‘The Invisible Mountain’: FIDMarseille Review | Comments


Director / Screenwriter: Ben Russell. WE. 2021. 83mins

World Cinema Shaman in Residence Ben Russell concocts another idiosyncratic incantation in The Invisible Mountain. Road-movie on foot, it follows the physical and spiritual journey of a Finnish thirty-something whose twists and turns are interspersed with musical performances by the female Helsinki trio Olimpia Splendid. Aspiring and sometimes reaching areas of trippy transcendence, this is a presumably handcrafted, handcrafted, 16mm affair – even the captions are hand-scribbled – that will tickle longtime Russell aficionados and help to expand the prolific and globetrotting Los Angeles. cult fan base.

What matters here, of course, is the journey itself rather than a particular destination or resolution.

Revered in movie circles for loose psycho-geographic works like Let everyone go where they can (2009) and Good luck (2017) as well as his collaborations with English family spirit Ben Rivers – who here contributes black and white camera work – including 2013 well received A spell to ward off darknessRussell has always been a very music-oriented artist. The invisible mountain, which could presumably be programmed in concert-oriented venues as well as more conventional venues, starts off with striking style at an Olimpia Splendid concert.

Russell captures the performers (all art school graduates) in a beatific close-up, bathed in purple-blue light. The trio overlooks one of their rhythmic and hypnotic numbers that combine detuned guitars, drum machine loops and ethereal vocals. The rest of the concert then casually introduces us to their roadie Tuomo Tuovinen, a thin, bald, bespectacled, bearded man who looks quite a bit like Donald Pleasance in the mid-1960s. The title card drops to the 15-minute mark, after which Toivanen unassumingly emerges as the main “protagonist” of this fast-paced, episodically free 83-minute image.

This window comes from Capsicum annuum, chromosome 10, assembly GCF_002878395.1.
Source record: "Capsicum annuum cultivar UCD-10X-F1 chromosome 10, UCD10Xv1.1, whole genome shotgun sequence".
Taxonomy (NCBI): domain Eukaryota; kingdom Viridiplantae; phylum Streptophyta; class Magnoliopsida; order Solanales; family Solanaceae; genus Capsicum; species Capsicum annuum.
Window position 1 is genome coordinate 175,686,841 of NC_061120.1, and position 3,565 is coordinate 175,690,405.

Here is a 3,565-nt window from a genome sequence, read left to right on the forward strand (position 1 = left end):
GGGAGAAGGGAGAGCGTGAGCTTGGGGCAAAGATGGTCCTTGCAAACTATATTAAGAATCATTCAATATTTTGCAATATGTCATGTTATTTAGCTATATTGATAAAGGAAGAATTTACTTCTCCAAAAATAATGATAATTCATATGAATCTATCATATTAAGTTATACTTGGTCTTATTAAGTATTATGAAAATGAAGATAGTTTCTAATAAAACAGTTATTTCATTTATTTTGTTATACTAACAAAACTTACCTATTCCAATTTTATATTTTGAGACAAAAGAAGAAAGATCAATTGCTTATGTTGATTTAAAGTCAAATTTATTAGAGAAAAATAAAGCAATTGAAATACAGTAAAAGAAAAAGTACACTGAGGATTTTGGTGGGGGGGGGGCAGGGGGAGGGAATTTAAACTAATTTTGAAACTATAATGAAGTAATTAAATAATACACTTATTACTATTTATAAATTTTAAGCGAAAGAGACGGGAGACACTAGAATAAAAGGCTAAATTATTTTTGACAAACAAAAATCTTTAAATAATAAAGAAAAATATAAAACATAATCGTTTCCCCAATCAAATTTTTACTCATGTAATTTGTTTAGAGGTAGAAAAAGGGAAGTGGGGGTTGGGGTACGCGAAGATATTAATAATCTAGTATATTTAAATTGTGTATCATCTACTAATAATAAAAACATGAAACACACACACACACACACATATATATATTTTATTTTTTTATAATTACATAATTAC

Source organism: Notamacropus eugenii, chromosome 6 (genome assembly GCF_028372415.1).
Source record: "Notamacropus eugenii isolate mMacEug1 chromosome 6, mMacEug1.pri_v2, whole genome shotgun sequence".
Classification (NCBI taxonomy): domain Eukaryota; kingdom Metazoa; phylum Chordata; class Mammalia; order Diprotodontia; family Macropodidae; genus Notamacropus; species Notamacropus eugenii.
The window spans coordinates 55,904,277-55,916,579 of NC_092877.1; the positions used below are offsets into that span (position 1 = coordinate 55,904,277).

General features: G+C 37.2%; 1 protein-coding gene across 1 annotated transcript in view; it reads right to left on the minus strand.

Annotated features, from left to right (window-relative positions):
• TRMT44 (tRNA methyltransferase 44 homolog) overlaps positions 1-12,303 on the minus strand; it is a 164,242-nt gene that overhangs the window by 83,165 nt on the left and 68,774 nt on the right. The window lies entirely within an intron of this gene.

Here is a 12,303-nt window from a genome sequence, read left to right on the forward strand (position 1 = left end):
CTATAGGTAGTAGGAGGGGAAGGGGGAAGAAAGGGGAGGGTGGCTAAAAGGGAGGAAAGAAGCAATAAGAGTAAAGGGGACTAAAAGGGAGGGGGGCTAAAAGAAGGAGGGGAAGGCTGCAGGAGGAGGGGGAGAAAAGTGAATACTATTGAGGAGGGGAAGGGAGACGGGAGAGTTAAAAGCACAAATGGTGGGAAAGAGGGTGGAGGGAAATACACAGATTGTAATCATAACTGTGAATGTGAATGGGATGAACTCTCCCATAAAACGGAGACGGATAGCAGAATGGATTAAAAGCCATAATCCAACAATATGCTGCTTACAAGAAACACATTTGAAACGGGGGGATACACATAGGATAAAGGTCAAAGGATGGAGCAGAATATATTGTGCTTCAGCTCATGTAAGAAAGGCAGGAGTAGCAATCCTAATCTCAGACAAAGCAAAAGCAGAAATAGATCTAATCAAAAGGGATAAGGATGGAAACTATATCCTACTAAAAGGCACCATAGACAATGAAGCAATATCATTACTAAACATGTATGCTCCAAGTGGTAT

Inspired by the writings of René Daumal, including the experimental novel, unfinished and published posthumously in 1952 Analog mount (subtitle A novel of symbolically authentic non-Euclidean adventures in mountaineering) is the film’s reference text as Toivanen travels through various scenic and remote corners of Europe, from Finland to Greece in search of…. clarification? Himself? The truth is there, somewhere: “The door to the visible must be visible”, advises Daumal.

What matters here, of course, is the journey itself rather than a particular destination or resolution. Orally express the film’s concerns (“I don’t know what that feeling is, or if I have feelings at this point…” muses Toivanen, “I want to see what’s behind the horizon”) doesn’t really help to clarify things a lot. Our laconic hero is always a little empty, his philosophical self-examinations repeatedly overshadowed by less tangible sensory stimuli. What really makes the film sing are the atmospheric styles of Olimpia Splendid, the sublime romantic glories of the uninhabited landscapes, and the way Russell (working as his own editor) combines the two.

This cut sometimes achieves true notes of grace of concentrated euphoria, like the jump of Tuovinen in an icy lake. A hard-hitting virtuoso montage thrillingly recaps “the action” so far in a 120-second burst of rapid-fire footage accompanied and propelled by an ecstatic drum. At this point, the film has let go of any pretense of on-the-fly detachment, with Russell stepping into his own frame to accompany and converse with his subject somewhere in the wilderness of windblown Finland.

Shot before and edited during the pandemic, Russell’s adventurous but accessible film completes a transdisciplinary triptych that began with La Montaña invisible in 2019 (Mexico City installation co-created with Nicolas Becker) and continued with The invisible mountain last year (exhibition organized at the Plateau in Paris). This culminating event will affect many people for whom the milestones of spring 2020 and beyond have triggered a reassessment of priorities.

Production company: VSBL MTN

International Sales: Ben Russell ([email protected])

Producers: Ben Russell, Christos V. Konstantakopoulos

Editing: Ben Russell

Photography: Ben Rivers, Ben Russell

Source link

Leave A Reply

Your email address will not be published.